Wednesday, May 11, 2022

The Third Sunday of Easter

This is the transcript of the podcast version of my sermon for the Third Sunday of Easter.

The Third Sunday of Easter

Reading: John 21:1-19

Last week, our Gospel reading finished with these words:

‘Now Jesus did many other signs in the presence of his disciples, which are not written in this book. But these are written so that you may come to believe that Jesus is the Messiah, the Son of God, and that through believing you may have life in his name.’ (John 20:30-31)

Reading these words, it very much sounds as if the Gospel has come to an end and that this is St John’s conclusion to it. It comes, then, as a bit of a surprise that immediately following these words, St John writes:

‘After these things Jesus showed himself again to the disciples by the Sea of Tiberias; and he showed himself in this way.’ (John 21:1)

Many scholars are so surprised that the Gospel, having seemingly come to an end, instead continues in this way that they have suggested that originally the Gospel did end at the close of chapter 20. They argue that what we now know as chapter 21 was added later. This is, however, just speculation, as there is no hard evidence that the Gospel ever ended other than how it does in the form in which we now have it. Every manuscript of the Gospel we have has the Gospel as it is in the New Testament.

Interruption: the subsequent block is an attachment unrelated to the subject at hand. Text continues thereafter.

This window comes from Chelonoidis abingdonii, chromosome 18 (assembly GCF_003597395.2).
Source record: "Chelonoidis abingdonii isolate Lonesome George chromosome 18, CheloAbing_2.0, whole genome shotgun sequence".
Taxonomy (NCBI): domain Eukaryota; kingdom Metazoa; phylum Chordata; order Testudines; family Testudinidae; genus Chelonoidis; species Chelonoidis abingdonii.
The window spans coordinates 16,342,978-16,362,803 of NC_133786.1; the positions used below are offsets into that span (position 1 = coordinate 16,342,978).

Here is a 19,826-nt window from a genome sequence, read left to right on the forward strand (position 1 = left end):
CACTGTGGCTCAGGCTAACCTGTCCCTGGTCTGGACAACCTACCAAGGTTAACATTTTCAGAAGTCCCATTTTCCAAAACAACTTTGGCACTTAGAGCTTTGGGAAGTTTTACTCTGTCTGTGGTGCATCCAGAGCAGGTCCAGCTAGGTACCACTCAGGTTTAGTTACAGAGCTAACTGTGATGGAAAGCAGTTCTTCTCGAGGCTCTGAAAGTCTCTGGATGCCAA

The best way, then, of understanding chapter 21 is as an Epilogue. As I explain every Christmas when we read the opening verses of St John’s Gospel, the Gospel begins with what is commonly known as the Prologue (John 1:1-18). In the Prologue, St John introduces the person that the Gospel is going to be about. The Epilogue, for its part, not only concludes the Gospel, it also looks forward to how Jesus’ work is going to be continued after he has ascended to the Father. It also ties up some loose ends, not least by describing what happened to St Peter and by revealing (sort of!) the identity of the Beloved Disciple.

The Epilogue records an appearance of the Risen Christ to some of the disciples, this time not in Jerusalem but in Galilee. St John writes of this appearance: